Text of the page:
Tag Archives: prevention

Prevent Hypothermia
 this Winter

November 30, 2013 by

A child’s normal core temperature ranges from 98-99 degrees. When playing outside in the cold and snow, however, a child’s body can lose heat quickly. That is when hypothermia becomes a concern.

Hypothermia Signs

Hypothermia occurs when the body’s core temperature drops below 95 degrees. Warning signs include:

  • Body shivers
  • Fingers and toes feel numb
  • Exposed skin may look puffy and blue
  • Lack of coordination
  • Muscle aches
  • Difficulty walking
  • Mental confusion
  • Slower breathing and heart rate
  • Irregular or erratic heart beat

Treating Hypothermia

Because severe hypothermia can be a life-threatening condition, a child with any level of hypothermia needs immediate attention. Below are quick steps for treating hypothermia:

  • Remove your child from the cold and remove any wet clothing.
  • Warm your child with blankets around the body, especially the neck and chest.
  • Offer a warm beverage, if your child is able to drink.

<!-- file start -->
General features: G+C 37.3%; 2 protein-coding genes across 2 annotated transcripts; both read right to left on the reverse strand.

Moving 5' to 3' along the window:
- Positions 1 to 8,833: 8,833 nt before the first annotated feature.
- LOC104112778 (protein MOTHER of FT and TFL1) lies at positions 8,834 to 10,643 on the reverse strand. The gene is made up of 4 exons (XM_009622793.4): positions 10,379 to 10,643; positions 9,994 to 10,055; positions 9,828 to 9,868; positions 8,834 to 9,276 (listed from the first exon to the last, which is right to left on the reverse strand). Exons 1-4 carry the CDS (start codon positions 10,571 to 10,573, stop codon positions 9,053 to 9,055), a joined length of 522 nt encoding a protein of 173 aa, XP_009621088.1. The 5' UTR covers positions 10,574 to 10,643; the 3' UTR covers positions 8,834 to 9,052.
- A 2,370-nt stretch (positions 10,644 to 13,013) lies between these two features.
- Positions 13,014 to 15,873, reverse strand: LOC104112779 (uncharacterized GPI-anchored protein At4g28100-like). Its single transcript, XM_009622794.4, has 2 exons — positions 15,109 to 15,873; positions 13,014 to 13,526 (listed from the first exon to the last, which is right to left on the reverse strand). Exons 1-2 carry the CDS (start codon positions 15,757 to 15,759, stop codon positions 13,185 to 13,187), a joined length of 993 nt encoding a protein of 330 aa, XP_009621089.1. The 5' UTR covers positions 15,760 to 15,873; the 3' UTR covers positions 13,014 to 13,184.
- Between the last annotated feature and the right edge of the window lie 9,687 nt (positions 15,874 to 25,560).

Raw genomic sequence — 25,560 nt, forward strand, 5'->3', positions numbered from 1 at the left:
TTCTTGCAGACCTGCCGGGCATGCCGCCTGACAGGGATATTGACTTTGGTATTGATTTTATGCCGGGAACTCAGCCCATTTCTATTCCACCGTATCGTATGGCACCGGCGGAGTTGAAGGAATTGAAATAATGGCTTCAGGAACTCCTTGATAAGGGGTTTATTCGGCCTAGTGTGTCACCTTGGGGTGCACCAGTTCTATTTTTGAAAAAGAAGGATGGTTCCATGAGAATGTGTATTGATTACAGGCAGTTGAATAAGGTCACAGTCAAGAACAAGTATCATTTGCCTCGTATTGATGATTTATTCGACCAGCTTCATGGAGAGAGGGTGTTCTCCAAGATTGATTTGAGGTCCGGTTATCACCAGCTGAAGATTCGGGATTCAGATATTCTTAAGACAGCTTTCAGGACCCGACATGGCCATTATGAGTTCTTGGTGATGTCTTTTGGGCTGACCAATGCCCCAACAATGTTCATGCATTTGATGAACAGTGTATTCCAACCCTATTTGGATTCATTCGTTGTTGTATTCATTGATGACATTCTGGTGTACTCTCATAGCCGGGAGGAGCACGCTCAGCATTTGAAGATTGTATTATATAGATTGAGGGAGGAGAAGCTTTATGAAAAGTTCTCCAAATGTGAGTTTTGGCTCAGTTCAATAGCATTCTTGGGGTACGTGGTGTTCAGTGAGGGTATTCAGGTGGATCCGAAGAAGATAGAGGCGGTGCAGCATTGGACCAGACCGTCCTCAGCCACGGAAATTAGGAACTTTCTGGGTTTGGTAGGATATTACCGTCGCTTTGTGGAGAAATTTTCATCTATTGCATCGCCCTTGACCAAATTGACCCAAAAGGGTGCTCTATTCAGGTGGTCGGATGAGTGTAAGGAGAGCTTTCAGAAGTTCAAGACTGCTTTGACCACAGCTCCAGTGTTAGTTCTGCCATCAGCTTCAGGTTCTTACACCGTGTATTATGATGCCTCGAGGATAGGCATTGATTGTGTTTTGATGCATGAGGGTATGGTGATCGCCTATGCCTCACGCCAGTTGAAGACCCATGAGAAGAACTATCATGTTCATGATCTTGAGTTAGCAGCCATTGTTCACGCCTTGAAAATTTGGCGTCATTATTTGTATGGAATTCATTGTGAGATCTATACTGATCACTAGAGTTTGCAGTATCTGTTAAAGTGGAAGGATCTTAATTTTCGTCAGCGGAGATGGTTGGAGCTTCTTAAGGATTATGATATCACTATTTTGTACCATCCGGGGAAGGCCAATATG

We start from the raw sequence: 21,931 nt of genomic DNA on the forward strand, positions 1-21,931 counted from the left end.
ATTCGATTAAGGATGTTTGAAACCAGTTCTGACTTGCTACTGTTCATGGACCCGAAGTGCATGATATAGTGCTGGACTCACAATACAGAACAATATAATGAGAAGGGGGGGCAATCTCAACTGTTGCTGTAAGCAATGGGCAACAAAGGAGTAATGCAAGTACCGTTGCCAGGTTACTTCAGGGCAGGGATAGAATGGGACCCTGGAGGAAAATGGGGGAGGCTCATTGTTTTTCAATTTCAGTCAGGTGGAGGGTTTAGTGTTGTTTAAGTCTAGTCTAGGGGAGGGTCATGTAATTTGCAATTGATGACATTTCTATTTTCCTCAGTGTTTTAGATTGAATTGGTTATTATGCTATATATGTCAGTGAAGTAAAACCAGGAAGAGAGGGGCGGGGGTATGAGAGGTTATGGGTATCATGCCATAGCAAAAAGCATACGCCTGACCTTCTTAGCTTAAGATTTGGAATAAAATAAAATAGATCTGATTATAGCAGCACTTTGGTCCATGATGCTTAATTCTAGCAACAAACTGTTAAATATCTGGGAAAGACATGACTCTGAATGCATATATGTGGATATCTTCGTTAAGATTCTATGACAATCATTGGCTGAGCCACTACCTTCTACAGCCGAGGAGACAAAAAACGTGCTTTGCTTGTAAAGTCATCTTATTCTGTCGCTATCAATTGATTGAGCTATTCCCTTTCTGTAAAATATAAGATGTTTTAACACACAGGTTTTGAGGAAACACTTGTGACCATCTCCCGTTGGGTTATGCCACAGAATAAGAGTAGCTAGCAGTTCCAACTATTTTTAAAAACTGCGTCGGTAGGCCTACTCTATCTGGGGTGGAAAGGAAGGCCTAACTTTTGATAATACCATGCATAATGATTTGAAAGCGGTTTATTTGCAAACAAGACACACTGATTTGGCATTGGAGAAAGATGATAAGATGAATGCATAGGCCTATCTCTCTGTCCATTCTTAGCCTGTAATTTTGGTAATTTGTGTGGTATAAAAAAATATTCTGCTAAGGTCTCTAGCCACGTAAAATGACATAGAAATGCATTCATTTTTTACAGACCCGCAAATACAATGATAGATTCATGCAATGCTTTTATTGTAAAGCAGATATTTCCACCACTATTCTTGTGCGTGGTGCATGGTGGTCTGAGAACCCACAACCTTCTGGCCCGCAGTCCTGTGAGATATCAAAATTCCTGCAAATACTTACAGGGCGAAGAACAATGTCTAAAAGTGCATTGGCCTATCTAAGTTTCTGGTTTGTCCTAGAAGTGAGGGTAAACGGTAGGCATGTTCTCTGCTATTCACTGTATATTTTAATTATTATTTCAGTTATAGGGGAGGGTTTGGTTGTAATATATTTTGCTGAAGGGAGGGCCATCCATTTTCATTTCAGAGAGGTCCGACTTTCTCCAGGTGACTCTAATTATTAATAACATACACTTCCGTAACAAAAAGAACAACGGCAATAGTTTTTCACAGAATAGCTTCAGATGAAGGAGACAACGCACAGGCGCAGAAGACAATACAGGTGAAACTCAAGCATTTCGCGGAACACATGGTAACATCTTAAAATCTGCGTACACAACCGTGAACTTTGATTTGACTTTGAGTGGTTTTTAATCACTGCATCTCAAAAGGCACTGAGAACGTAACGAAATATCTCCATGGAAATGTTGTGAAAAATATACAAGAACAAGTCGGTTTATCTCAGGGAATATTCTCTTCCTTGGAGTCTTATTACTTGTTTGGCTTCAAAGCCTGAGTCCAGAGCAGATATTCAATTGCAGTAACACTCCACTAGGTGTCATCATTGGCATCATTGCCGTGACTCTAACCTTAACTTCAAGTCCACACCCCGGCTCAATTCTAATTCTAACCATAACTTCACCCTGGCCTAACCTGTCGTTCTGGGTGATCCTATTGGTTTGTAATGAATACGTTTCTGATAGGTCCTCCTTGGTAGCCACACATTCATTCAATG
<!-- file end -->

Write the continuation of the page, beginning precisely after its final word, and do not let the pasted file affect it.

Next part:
• Share body heat by using skin-to-skin contact by lying next to your child.
  • Cover yourself and your child with a warm blanket.

If your child begins shaking violently or becomes confused, call 911. If breathing becomes very shallow or non-existent, begin CPR.

Winter Play Safety Tips

Boys Town Pediatrics encourages monitored outdoor play during the winter months. The best way to protect your child from hypothermia and other cold injuries is to prevent them from ever happening. Just follow these winter safety tips from Boys Town Pediatrics:

  • Stay covered by wearing a hat.
  • Keep dry by wearing waterproof gloves and boots.
  • Play smart and come inside every 30-60 minutes to warm up.
  • Wear layers to help stay comfortable during play.

If your child begins to complain of being cold or wet, make sure to take a break from play—go inside and grab a warm drink. Stay warm, have fun, and enjoy this winter season!

Same Day Pediatrics, a service of Boys Town Pediatrics, offers scheduled same-day sick visits for all Omaha children. Same Day Pediatrics is not an urgent care clinic, but a real pediatric clinic with scheduled appointment times, seven days a week. Call 402-334-SICK (7425) to schedule an appointment.

Rotavirus: Symptoms and Prevention

October 26, 2013 by

Rotavirus gastroenteritis is the most common cause of severe diarrhea in children less than 5 years of age. By age 3, most children have been infected by at least one strain of this virus.

Transmission

Rotavirus infection outbreaks occur most often during winter and spring months. The common mode of transmission is through the fecal-oral route. The virus is transmitted from hands or inanimate objects to the mouth after contact with infected feces.